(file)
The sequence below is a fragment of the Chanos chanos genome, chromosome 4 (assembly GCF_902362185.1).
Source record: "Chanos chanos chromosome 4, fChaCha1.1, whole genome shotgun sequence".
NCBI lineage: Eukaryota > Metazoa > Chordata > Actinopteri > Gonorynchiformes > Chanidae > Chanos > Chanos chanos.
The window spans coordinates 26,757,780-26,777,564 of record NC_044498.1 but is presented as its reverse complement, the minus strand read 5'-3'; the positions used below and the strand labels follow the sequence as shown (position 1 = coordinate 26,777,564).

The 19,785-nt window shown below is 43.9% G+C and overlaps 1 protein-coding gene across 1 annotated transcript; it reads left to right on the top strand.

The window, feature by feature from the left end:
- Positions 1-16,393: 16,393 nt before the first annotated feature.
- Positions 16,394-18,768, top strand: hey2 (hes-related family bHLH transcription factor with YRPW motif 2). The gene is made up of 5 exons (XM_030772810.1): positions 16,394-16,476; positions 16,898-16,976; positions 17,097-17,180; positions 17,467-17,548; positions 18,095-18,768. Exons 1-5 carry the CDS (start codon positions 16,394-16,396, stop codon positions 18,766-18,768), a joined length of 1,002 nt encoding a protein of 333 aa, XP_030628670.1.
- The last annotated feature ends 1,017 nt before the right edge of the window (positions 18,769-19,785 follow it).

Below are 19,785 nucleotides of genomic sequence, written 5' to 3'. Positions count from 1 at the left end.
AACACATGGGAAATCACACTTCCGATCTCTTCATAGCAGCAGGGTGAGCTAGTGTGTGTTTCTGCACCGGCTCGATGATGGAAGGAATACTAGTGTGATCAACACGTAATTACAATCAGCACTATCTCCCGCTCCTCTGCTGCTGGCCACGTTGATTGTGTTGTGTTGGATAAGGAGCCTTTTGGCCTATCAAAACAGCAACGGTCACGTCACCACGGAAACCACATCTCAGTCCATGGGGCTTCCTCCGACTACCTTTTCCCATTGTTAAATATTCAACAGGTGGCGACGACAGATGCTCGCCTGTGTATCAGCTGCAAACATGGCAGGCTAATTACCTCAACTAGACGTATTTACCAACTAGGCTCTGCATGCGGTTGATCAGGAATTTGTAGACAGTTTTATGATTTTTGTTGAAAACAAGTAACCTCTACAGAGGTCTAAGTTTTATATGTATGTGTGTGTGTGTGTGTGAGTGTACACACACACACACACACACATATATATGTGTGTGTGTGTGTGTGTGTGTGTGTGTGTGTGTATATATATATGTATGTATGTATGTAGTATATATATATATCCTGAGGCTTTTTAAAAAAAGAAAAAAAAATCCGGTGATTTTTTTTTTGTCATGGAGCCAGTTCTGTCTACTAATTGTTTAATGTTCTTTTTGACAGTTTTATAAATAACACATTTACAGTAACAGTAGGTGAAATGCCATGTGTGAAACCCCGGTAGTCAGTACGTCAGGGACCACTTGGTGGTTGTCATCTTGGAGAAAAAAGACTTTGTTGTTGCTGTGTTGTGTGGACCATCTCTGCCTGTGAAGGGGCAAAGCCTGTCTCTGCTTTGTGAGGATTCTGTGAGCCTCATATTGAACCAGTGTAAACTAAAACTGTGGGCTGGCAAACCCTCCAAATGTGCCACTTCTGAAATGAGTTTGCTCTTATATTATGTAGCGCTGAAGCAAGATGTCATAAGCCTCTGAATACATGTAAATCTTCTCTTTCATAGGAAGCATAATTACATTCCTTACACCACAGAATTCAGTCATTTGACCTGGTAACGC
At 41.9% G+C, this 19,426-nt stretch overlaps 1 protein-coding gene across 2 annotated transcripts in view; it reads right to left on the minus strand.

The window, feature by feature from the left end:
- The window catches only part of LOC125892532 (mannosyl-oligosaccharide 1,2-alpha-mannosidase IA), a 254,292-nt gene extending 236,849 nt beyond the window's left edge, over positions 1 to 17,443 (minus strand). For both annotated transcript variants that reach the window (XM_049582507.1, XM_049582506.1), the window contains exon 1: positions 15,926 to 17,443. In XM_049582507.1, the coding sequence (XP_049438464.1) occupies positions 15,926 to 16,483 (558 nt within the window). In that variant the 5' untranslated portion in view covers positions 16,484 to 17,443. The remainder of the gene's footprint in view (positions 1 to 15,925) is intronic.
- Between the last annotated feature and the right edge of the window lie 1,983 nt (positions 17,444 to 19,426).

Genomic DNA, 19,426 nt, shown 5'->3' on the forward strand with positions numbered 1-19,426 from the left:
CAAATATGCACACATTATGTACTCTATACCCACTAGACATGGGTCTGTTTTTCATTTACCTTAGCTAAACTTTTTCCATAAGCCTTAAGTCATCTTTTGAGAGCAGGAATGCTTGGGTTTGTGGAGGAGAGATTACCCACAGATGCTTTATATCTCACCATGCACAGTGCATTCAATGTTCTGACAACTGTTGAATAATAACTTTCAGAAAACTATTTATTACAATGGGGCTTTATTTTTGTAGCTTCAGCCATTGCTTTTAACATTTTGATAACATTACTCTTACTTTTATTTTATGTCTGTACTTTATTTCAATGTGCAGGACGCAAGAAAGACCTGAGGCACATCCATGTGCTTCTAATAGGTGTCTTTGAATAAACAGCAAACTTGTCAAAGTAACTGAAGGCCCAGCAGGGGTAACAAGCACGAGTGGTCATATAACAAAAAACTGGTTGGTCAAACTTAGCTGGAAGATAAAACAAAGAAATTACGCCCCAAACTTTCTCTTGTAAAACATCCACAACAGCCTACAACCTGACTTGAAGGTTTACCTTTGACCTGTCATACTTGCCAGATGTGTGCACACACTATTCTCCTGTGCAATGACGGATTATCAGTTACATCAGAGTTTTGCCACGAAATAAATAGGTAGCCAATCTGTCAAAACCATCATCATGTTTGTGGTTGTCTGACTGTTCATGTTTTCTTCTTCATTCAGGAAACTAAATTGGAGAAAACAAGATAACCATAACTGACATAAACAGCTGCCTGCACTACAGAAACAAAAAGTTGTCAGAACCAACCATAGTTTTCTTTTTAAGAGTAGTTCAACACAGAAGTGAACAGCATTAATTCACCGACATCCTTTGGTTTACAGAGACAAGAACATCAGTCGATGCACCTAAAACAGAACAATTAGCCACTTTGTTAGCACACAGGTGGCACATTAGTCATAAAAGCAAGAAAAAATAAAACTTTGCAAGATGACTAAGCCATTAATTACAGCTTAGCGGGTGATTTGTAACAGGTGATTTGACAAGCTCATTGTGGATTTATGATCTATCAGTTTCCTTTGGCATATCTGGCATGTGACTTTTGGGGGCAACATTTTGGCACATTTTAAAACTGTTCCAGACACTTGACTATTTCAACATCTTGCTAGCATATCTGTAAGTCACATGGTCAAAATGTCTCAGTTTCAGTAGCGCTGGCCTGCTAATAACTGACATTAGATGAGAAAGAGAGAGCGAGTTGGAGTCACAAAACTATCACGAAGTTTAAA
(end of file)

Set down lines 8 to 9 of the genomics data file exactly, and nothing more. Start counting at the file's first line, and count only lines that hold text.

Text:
- Positions 16,394-18,768, top strand: hey2 (hes-related family bHLH transcription factor with YRPW motif 2). The gene is made up of 5 exons (XM_030772810.1): positions 16,394-16,476; positions 16,898-16,976; positions 17,097-17,180; positions 17,467-17,548; positions 18,095-18,768. Exons 1-5 carry the CDS (start codon positions 16,394-16,396, stop codon positions 18,766-18,768), a joined length of 1,002 nt encoding a protein of 333 aa, XP_030628670.1.
- The last annotated feature ends 1,017 nt before the right edge of the window (positions 18,769-19,785 follow it).